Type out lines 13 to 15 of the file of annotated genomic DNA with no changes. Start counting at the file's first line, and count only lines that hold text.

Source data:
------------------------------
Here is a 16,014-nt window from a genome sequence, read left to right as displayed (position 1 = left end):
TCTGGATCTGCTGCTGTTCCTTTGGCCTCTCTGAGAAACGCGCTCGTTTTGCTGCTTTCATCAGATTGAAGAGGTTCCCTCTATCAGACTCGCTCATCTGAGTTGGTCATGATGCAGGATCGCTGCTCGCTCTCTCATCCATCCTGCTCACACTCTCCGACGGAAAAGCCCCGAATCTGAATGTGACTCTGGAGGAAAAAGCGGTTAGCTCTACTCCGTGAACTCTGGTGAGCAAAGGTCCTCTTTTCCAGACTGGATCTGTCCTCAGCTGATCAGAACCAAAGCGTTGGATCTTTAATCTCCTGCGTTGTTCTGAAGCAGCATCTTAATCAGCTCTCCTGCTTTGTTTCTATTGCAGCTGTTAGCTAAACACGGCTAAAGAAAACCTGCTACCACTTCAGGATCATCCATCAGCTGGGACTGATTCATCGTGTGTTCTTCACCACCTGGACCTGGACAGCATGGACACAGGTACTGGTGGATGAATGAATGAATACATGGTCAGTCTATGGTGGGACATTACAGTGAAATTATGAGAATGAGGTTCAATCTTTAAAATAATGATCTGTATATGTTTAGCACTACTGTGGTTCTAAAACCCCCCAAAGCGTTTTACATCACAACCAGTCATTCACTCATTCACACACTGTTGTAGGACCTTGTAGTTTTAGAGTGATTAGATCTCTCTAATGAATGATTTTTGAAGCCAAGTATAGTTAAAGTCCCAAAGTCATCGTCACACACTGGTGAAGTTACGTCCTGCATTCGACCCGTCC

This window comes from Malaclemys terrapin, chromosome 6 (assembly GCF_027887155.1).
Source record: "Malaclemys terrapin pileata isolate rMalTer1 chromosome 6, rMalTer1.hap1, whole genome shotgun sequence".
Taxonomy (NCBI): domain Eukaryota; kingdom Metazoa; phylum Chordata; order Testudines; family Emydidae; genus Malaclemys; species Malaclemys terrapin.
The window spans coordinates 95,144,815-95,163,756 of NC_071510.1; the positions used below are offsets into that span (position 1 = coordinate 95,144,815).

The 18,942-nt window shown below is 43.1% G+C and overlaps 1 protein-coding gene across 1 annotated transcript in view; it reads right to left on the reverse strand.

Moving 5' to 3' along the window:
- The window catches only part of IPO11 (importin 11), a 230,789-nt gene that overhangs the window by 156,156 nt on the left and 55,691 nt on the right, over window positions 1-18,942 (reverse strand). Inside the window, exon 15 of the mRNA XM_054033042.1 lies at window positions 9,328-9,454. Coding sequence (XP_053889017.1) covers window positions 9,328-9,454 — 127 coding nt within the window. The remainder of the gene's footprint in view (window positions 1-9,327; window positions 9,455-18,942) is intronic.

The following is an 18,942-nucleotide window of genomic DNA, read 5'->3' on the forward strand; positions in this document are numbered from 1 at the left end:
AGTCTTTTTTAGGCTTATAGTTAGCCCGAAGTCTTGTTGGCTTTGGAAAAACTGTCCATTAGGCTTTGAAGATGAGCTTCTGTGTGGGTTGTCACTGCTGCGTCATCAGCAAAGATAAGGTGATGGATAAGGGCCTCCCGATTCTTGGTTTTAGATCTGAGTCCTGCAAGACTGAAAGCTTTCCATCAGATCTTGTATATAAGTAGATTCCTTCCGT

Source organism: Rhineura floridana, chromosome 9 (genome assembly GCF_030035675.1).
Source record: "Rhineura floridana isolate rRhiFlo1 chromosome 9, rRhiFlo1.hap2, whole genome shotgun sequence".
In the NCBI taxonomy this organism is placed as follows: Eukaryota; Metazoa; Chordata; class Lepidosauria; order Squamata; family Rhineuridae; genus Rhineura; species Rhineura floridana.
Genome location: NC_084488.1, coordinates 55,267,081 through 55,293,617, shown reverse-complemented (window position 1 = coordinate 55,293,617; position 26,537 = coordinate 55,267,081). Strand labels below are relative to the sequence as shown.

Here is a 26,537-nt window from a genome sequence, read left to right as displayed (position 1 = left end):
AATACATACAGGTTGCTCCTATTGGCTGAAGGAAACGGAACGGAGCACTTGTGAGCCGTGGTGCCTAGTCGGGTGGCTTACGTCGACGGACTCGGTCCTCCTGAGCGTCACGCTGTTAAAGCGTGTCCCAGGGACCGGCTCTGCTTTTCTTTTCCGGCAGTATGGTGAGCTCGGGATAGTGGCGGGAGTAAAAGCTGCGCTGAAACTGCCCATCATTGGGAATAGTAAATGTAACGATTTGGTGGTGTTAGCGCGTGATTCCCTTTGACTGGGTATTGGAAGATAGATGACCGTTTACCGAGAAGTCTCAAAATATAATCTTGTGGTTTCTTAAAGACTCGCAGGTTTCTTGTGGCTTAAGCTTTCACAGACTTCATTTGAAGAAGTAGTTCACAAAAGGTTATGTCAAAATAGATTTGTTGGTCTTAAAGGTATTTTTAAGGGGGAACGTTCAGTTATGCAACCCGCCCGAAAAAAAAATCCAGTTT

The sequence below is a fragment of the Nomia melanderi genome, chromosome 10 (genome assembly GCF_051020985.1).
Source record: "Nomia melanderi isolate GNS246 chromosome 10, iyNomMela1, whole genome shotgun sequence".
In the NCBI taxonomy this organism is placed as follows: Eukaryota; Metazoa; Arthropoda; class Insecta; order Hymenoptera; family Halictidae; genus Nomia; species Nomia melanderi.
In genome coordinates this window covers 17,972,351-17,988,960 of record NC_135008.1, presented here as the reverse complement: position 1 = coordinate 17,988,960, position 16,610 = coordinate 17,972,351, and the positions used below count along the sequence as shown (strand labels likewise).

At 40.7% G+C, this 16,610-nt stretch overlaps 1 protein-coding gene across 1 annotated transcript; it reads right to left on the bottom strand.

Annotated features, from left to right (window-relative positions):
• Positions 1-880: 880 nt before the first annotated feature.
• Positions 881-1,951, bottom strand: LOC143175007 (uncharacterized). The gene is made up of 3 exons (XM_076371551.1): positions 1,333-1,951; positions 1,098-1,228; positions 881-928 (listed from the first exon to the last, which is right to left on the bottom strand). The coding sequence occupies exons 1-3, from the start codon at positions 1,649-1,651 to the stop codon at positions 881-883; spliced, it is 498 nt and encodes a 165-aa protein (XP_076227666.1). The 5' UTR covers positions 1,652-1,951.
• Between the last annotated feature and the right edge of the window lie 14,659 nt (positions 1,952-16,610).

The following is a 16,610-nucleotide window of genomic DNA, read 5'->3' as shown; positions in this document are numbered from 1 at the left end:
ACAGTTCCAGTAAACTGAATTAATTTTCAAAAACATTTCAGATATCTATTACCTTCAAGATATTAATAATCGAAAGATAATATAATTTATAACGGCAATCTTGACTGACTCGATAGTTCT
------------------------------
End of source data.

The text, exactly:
Source record: "Rhineura floridana isolate rRhiFlo1 chromosome 9, rRhiFlo1.hap2, whole genome shotgun sequence".
In the NCBI taxonomy this organism is placed as follows: Eukaryota; Metazoa; Chordata; class Lepidosauria; order Squamata; family Rhineuridae; genus Rhineura; species Rhineura floridana.
Genome location: NC_084488.1, coordinates 55,267,081 through 55,293,617, shown reverse-complemented (window position 1 = coordinate 55,293,617; position 26,537 = coordinate 55,267,081). Strand labels below are relative to the sequence as shown.